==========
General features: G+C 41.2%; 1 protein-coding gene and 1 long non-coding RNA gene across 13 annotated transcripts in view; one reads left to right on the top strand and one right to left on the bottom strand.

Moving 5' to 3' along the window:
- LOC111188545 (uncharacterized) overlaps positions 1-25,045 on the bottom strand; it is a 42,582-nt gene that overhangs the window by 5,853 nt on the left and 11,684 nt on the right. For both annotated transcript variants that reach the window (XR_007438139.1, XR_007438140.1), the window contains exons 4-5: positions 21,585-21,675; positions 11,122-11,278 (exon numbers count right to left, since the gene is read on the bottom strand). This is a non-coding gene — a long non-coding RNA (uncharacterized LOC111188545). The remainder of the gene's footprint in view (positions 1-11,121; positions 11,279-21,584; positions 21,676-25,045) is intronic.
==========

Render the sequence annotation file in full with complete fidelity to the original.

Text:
General features: G+C 41.2%; 1 protein-coding gene and 1 long non-coding RNA gene across 13 annotated transcripts in view; one reads left to right on the top strand and one right to left on the bottom strand.

Moving 5' to 3' along the window:
- LOC111188545 (uncharacterized) overlaps positions 1-25,045 on the bottom strand; it is a 42,582-nt gene that overhangs the window by 5,853 nt on the left and 11,684 nt on the right. For both annotated transcript variants that reach the window (XR_007438139.1, XR_007438140.1), the window contains exons 4-5: positions 21,585-21,675; positions 11,122-11,278 (exon numbers count right to left, since the gene is read on the bottom strand). This is a non-coding gene — a long non-coding RNA (uncharacterized LOC111188545). The remainder of the gene's footprint in view (positions 1-11,121; positions 11,279-21,584; positions 21,676-25,045) is intronic.